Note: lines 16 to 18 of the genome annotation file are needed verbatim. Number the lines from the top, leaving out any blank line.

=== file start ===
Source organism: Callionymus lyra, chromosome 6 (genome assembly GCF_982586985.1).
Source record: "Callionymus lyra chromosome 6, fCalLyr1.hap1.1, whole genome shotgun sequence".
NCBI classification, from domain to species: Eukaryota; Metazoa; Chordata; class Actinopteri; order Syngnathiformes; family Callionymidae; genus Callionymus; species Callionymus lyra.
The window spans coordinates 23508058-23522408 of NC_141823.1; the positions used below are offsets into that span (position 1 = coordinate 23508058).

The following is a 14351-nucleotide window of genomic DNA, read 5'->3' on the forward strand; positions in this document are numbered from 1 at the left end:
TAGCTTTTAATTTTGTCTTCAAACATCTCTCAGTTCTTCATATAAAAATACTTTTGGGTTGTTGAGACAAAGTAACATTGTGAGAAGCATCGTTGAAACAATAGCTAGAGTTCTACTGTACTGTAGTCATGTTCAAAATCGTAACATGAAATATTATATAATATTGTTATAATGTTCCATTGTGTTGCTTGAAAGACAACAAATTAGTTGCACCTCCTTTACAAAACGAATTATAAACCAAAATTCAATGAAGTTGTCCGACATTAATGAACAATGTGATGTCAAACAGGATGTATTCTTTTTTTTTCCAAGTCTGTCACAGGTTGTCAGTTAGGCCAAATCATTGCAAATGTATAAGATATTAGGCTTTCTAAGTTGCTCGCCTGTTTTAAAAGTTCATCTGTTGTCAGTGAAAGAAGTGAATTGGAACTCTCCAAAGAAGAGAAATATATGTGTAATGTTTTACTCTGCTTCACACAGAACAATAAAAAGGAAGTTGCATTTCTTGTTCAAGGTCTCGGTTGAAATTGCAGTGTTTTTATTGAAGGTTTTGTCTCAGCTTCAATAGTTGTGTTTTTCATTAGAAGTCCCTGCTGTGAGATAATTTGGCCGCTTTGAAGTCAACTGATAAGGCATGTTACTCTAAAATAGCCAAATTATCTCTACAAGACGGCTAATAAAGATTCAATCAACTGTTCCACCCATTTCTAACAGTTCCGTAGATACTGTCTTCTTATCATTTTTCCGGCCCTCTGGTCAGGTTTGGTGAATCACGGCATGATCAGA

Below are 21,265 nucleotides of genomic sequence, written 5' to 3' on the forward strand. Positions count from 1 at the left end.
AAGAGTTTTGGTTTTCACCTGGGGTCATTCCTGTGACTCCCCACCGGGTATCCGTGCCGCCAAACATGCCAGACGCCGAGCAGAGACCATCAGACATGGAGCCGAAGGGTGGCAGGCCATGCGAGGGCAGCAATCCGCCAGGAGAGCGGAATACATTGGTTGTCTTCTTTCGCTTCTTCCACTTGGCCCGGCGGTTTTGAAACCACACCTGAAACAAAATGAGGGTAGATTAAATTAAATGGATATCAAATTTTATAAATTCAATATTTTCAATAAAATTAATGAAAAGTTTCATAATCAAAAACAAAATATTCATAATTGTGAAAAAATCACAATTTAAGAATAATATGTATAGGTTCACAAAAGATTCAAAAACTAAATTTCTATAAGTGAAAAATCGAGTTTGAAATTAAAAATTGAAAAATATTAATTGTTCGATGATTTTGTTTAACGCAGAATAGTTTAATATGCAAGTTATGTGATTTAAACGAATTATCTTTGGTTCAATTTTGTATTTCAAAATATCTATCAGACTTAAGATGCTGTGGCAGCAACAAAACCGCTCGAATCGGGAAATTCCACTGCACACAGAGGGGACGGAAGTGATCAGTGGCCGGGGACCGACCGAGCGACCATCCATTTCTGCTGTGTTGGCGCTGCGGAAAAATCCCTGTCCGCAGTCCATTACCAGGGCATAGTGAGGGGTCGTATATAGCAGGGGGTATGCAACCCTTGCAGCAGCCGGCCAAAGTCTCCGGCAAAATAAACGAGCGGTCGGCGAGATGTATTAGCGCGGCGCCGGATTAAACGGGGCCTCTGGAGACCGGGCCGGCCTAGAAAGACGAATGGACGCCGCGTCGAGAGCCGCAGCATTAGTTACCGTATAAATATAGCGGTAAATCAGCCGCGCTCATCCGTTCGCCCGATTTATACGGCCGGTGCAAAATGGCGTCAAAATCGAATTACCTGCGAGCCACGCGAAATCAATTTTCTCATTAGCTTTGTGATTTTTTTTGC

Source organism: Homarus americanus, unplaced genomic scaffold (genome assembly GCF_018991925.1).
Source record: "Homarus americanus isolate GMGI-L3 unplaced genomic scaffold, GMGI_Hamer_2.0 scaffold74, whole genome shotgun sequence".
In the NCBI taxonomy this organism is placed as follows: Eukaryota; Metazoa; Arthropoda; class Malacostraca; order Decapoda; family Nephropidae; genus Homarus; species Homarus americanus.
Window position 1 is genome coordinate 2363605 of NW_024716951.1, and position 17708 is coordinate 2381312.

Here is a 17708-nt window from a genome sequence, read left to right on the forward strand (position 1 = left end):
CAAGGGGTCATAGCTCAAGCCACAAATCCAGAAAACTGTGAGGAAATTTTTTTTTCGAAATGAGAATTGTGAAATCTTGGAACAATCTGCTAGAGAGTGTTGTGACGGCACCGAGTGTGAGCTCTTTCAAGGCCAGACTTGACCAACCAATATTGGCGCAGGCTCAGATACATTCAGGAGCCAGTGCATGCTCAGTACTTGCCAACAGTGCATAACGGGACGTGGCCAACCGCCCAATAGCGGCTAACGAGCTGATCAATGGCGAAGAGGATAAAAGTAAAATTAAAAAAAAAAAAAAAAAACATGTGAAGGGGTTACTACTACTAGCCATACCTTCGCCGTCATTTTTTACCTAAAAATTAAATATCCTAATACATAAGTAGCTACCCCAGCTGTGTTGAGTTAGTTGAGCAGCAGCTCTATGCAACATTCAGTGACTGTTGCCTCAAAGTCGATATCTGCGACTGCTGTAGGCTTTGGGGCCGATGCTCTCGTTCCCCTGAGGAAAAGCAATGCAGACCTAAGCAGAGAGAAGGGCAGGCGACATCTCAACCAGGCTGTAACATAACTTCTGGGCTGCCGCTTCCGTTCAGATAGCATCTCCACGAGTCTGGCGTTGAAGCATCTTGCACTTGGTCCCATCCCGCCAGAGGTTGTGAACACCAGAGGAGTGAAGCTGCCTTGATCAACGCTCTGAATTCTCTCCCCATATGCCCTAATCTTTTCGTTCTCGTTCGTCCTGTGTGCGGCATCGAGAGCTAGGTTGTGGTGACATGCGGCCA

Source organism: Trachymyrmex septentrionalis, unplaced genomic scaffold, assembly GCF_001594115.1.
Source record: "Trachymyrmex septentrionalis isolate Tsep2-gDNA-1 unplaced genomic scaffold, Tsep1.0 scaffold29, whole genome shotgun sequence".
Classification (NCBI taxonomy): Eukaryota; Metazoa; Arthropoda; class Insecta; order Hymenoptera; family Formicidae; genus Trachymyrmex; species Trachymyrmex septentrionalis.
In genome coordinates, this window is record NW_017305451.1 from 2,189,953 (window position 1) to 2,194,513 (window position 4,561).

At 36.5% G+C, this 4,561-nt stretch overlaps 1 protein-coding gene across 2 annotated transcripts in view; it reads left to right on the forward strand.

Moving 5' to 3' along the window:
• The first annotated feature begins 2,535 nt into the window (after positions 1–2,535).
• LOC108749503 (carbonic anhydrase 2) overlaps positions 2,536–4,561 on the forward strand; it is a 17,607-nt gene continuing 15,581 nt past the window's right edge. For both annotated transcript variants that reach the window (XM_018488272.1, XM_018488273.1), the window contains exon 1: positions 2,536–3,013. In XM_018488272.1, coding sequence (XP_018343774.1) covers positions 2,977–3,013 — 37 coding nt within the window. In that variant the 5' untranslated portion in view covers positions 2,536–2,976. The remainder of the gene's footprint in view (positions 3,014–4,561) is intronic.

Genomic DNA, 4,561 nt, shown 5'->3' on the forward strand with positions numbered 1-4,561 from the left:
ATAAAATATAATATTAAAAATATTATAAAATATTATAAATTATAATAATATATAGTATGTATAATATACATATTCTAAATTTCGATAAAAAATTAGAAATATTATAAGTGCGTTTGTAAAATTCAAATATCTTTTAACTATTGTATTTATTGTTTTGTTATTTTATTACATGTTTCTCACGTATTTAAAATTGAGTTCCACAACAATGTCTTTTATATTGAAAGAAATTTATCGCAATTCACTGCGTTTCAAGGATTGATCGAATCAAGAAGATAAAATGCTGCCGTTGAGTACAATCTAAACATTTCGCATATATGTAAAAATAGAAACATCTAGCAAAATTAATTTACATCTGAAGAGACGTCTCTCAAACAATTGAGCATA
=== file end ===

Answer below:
Source record: "Trachymyrmex septentrionalis isolate Tsep2-gDNA-1 unplaced genomic scaffold, Tsep1.0 scaffold29, whole genome shotgun sequence".
Classification (NCBI taxonomy): Eukaryota; Metazoa; Arthropoda; class Insecta; order Hymenoptera; family Formicidae; genus Trachymyrmex; species Trachymyrmex septentrionalis.
In genome coordinates, this window is record NW_017305451.1 from 2,189,953 (window position 1) to 2,194,513 (window position 4,561).